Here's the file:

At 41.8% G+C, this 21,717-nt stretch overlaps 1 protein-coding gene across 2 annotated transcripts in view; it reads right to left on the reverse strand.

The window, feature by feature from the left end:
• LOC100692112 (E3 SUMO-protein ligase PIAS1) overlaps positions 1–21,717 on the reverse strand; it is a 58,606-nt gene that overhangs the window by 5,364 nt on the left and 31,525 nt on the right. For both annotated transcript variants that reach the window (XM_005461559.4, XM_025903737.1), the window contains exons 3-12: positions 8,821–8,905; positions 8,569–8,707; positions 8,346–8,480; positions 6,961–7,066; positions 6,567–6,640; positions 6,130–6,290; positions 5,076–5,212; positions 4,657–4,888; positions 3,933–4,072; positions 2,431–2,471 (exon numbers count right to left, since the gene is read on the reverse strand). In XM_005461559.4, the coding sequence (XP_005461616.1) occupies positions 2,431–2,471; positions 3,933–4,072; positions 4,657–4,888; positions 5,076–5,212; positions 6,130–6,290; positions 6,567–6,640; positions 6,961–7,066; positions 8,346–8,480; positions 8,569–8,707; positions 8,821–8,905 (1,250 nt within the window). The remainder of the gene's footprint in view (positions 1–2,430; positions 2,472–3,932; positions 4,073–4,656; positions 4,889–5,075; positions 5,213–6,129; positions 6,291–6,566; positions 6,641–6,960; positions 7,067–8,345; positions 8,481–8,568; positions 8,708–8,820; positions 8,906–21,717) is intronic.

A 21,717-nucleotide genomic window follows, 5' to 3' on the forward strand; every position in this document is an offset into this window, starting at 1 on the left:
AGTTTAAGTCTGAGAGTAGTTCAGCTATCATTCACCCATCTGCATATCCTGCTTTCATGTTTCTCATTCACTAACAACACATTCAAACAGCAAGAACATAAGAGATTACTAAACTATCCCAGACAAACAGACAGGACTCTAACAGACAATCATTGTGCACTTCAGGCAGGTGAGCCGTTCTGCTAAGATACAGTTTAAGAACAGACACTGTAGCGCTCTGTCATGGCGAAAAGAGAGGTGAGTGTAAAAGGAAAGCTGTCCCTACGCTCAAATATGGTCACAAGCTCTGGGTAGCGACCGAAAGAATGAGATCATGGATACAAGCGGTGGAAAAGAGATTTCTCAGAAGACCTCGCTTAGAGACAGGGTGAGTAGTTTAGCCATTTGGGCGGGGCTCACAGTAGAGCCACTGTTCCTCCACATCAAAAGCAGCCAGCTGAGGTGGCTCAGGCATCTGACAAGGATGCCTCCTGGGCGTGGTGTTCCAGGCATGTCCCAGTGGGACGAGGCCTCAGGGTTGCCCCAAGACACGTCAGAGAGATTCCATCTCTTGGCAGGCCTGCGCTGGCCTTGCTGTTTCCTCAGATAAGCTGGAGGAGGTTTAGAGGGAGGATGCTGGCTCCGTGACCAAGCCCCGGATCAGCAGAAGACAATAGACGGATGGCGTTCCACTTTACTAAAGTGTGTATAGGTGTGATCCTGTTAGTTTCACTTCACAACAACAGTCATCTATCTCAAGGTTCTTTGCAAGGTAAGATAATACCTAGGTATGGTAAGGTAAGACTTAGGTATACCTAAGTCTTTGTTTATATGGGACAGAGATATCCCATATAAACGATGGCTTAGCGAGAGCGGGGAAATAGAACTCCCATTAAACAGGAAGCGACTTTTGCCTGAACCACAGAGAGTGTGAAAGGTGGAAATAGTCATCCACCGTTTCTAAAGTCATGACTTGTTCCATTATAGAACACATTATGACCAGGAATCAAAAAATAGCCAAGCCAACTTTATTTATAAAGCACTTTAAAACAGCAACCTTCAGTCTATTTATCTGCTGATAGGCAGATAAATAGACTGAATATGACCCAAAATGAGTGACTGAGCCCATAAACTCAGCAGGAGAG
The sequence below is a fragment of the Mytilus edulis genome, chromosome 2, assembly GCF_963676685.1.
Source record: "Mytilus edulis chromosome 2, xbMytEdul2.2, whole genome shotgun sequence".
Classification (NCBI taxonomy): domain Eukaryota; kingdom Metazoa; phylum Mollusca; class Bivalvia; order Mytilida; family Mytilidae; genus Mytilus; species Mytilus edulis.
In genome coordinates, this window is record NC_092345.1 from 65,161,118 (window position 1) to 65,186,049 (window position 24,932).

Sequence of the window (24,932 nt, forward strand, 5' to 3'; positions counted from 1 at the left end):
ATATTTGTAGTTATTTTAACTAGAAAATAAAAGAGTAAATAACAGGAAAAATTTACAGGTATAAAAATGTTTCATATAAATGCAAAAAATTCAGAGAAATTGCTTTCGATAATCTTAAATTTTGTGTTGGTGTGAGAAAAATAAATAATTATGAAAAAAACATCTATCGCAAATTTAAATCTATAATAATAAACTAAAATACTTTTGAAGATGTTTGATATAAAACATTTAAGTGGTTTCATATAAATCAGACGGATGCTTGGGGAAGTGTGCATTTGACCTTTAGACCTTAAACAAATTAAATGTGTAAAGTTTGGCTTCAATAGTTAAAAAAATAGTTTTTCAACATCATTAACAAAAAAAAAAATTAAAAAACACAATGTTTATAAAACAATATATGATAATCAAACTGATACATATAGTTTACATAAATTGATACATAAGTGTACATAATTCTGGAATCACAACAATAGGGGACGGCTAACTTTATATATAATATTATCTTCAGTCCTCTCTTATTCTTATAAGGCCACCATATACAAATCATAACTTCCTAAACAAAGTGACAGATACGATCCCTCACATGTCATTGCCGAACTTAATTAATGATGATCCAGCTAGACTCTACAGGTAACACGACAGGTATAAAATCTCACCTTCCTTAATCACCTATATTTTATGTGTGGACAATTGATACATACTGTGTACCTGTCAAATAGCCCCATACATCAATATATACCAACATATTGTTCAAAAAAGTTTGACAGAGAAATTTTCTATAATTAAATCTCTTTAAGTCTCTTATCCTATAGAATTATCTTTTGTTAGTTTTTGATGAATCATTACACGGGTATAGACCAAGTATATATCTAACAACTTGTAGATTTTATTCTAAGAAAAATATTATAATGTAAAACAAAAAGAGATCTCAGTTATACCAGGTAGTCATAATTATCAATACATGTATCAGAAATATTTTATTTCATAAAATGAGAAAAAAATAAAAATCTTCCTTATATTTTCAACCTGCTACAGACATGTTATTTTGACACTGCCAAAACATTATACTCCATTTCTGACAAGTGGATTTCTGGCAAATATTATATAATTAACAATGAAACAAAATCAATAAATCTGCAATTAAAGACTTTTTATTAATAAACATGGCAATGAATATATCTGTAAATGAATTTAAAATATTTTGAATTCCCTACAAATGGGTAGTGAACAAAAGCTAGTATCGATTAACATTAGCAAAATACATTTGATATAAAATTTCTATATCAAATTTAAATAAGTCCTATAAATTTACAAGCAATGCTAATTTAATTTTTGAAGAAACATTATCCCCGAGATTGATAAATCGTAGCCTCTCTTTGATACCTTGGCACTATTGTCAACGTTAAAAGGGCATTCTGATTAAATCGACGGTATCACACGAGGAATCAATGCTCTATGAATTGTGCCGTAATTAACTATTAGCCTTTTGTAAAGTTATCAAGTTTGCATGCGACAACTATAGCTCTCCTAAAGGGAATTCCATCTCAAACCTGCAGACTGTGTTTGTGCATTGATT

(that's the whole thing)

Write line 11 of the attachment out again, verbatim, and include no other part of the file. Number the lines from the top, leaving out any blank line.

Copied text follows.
ATATTTGTAGTTATTTTAACTAGAAAATAAAAGAGTAAATAACAGGAAAAATTTACAGGTATAAAAATGTTTCATATAAATGCAAAAAATTCAGAGAAATTGCTTTCGATAATCTTAAATTTTGTGTTGGTGTGAGAAAAATAAATAATTATGAAAAAAACATCTATCGCAAATTTAAATCTATAATAATAAACTAAAATACTTTTGAAGATGTTTGATATAAAACATTTAAGTGGTTTCATATAAATCAGACGGATGCTTGGGGAAGTGTGCATTTGACCTTTAGACCTTAAACAAATTAAATGTGTAAAGTTTGGCTTCAATAGTTAAAAAAATAGTTTTTCAACATCATTAACAAAAAAAAAAATTAAAAAACACAATGTTTATAAAACAATATATGATAATCAAACTGATACATATAGTTTACATAAATTGATACATAAGTGTACATAATTCTGGAATCACAACAATAGGGGACGGCTAACTTTATATATAATATTATCTTCAGTCCTCTCTTATTCTTATAAGGCCACCATATACAAATCATAACTTCCTAAACAAAGTGACAGATACGATCCCTCACATGTCATTGCCGAACTTAATTAATGATGATCCAGCTAGACTCTACAGGTAACACGACAGGTATAAAATCTCACCTTCCTTAATCACCTATATTTTATGTGTGGACAATTGATACATACTGTGTACCTGTCAAATAGCCCCATACATCAATATATACCAACATATTGTTCAAAAAAGTTTGACAGAGAAATTTTCTATAATTAAATCTCTTTAAGTCTCTTATCCTATAGAATTATCTTTTGTTAGTTTTTGATGAATCATTACACGGGTATAGACCAAGTATATATCTAACAACTTGTAGATTTTATTCTAAGAAAAATATTATAATGTAAAACAAAAAGAGATCTCAGTTATACCAGGTAGTCATAATTATCAATACATGTATCAGAAATATTTTATTTCATAAAATGAGAAAAAAATAAAAATCTTCCTTATATTTTCAACCTGCTACAGACATGTTATTTTGACACTGCCAAAACATTATACTCCATTTCTGACAAGTGGATTTCTGGCAAATATTATATAATTAACAATGAAACAAAATCAATAAATCTGCAATTAAAGACTTTTTATTAATAAACATGGCAATGAATATATCTGTAAATGAATTTAAAATATTTTGAATTCCCTACAAATGGGTAGTGAACAAAAGCTAGTATCGATTAACATTAGCAAAATACATTTGATATAAAATTTCTATATCAAATTTAAATAAGTCCTATAAATTTACAAGCAATGCTAATTTAATTTTTGAAGAAACATTATCCCCGAGATTGATAAATCGTAGCCTCTCTTTGATACCTTGGCACTATTGTCAACGTTAAAAGGGCATTCTGATTAAATCGACGGTATCACACGAGGAATCAATGCTCTATGAATTGTGCCGTAATTAACTATTAGCCTTTTGTAAAGTTATCAAGTTTGCATGCGACAACTATAGCTCTCCTAAAGGGAATTCCATCTCAAACCTGCAGACTGTGTTTGTGCATTGATT